Administration Officials and White House Staff to Moderate National Design Awards Public Programs July 24 in Washington, D.C.
The Smithsonian’s Cooper-Hewitt, National Design Museum celebrates the 10th anniversary of the National Design Awards with free public programs that explore design. The following White House administration officials will be moderating the programs at museums around the Mall from 10 to 11 a.m.
(doors open at 9:30 a.m.), Friday, July 24:
• Design X Experience: The Future of Interaction Design—Aneesh Chopra, U.S. chief technology officer, will discuss the future of interaction design with Jeff Han of Perceptive Pixel Inc. (Interaction Design) and Andrew Blauvelt of Walker Art Center (Corporate and Institutional Achievement). This program is free to the public. No advanced registration is required. Hirshhorn Museum, Auditorium (Independence Avenue at Seventh Street S.W.)
• Design X Tomorrow: The Future of Technology and Sustainability—John Holdren, director of the Office of Science and Technology Policy in the Executive Office of the President, will discuss the future of technology and sustainability with Amory Lovins (Design Mind) and Bill Moggridge (Lifetime Achievement). This program is free to the public. No advanced registration is required. National Museum of the American Indian (Fourth Street and Independence Avenue S.W.)
• Design X Information: Interpreting the Present and the Past—Anita Dunn, White House acting communications director, will discuss the relationship between current events and the design process with Boym Partners (Product Design) and The New York Times Graphics Department (Communication Design). This program is free to the public. No advanced registration is required. The Smithsonian Castle, The Commons (1000 Jefferson Drive S.W.
• Design X Details: Materials and Their Effects—Francisco Costa (Fashion Design) and Calvin Tsao and Zack McKown (Interior Design) will discuss the role of material in their work, while sharing their visions, projects and inspirations with Ebs Burnough, White House deputy social secretary. This program is free to the public. Advanced registration is required at (202) 639-1774. Corcoran Gallery of Art (500 17th Street N.W.)
• Design X Community: Transform Your Neighborhood—Neill McG. Coleman, general deputy assistant secretary, U.S. Department of Housing and Urban Development, will discuss how design can be used as a tool to create a sense of community with Christopher Sharples, Coren Sharples and Gregg Pasquarelli of SHoP Architects (Architecture Design) and Walter Hood (Landscape Design). This program is free to the public. Advanced registration is required at www.nbm.org or (202) 272-2448. The National Building Museum (401 F Street N.W.)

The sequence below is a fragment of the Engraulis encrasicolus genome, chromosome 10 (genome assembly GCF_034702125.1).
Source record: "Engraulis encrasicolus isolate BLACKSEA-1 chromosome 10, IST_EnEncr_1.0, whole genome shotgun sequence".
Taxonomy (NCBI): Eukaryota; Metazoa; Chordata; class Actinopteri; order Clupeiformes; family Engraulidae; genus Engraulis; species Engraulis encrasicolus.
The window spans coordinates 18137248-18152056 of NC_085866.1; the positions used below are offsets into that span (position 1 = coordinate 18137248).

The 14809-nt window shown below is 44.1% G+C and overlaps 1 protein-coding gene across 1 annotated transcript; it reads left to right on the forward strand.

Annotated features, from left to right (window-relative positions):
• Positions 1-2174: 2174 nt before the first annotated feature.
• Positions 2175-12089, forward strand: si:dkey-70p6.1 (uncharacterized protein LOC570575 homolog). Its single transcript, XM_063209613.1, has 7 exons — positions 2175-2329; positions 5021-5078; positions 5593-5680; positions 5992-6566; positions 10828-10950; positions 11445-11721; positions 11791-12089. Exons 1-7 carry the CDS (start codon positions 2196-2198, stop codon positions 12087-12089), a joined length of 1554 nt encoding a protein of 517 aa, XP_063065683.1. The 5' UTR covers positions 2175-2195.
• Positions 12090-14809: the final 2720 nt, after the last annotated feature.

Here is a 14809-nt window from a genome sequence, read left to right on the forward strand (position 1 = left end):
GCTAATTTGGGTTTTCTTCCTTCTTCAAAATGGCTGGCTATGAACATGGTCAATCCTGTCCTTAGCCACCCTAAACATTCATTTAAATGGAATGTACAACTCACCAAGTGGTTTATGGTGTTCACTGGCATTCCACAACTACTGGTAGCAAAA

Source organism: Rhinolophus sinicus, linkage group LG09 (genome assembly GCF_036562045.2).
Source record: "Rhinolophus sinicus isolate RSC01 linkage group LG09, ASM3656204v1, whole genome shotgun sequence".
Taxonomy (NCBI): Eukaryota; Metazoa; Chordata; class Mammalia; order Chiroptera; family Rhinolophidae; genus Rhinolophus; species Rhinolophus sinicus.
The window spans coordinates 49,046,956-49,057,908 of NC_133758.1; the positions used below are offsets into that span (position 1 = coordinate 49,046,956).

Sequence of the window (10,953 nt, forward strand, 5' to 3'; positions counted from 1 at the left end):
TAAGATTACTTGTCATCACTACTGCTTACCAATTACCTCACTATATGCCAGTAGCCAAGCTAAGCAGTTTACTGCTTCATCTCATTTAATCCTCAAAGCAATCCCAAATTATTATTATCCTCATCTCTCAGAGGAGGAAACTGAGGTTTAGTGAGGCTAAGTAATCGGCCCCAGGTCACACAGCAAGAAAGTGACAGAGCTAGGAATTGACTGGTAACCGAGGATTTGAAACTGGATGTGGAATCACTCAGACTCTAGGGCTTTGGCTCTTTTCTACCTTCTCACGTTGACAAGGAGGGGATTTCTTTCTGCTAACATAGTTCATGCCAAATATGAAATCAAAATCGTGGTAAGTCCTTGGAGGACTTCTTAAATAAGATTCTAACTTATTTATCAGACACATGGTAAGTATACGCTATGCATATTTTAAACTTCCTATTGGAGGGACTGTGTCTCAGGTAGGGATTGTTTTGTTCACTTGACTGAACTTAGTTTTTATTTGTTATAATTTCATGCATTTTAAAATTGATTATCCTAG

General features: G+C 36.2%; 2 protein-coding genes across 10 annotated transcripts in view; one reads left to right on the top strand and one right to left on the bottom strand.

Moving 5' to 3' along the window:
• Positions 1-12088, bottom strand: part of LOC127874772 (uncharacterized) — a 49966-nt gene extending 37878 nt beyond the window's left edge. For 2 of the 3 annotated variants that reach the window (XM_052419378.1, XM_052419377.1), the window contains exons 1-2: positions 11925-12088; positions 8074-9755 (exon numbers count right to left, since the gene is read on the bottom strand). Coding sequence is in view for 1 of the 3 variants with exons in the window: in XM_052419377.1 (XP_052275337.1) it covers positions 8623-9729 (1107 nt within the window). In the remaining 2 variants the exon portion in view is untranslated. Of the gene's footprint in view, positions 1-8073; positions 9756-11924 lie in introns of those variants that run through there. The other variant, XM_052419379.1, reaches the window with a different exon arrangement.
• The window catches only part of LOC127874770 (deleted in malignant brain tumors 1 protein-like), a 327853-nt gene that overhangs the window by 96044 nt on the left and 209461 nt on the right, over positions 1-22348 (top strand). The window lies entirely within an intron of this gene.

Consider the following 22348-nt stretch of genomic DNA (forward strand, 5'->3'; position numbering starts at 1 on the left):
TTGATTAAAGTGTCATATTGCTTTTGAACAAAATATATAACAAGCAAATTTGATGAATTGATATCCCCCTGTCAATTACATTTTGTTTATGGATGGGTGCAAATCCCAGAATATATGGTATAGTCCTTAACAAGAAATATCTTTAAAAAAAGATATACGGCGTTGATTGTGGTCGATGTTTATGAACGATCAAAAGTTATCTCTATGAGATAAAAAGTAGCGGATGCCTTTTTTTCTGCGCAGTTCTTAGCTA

Later that day, First Lady Michelle Obama, honorary patron for the awards program, will host a White House ceremony and luncheon for the winners and finalists of the 2009 awards. Members of the public can learn more about attending these programs by visiting www.nationaldesignawards.org.
The National Design Awards and National Design Week are made possible by the generous sponsorship of Target.
About the National Design Awards
Launched at the White House in 2000 as an official project of the White House Millennium Council, the annual National Design Awards celebrate design in various disciplines as a vital humanistic tool in shaping the world.
National Design Week, Oct. 18-24, aims to promote a better understanding of the role that design plays in all aspects of daily life. The museum will offer free admission to all visitors and provide a range of online resources celebrating design throughout National Design Week. In addition to hosting a Teen Design Fair and Winners’ Panel, the program will reach schoolteachers and their students nationally in the classroom and online at Cooper-Hewitt’s Educator Resource Center.
About Cooper-Hewitt, National Design Museum
The Smithsonian’s Cooper-Hewitt, National Design Museum is the only museum in the nation devoted exclusively to historic and contemporary design. The museum presents compelling perspectives on the impact of design on daily life through active educational programs, exhibitions and publications. Founded in 1897 by Amy, Eleanor and Sarah Hewitt—granddaughters of industrialist Peter Cooper—as part of the Cooper Union for the Advancement of Science and Art, the museum has been a branch of the Smithsonian since 1967.
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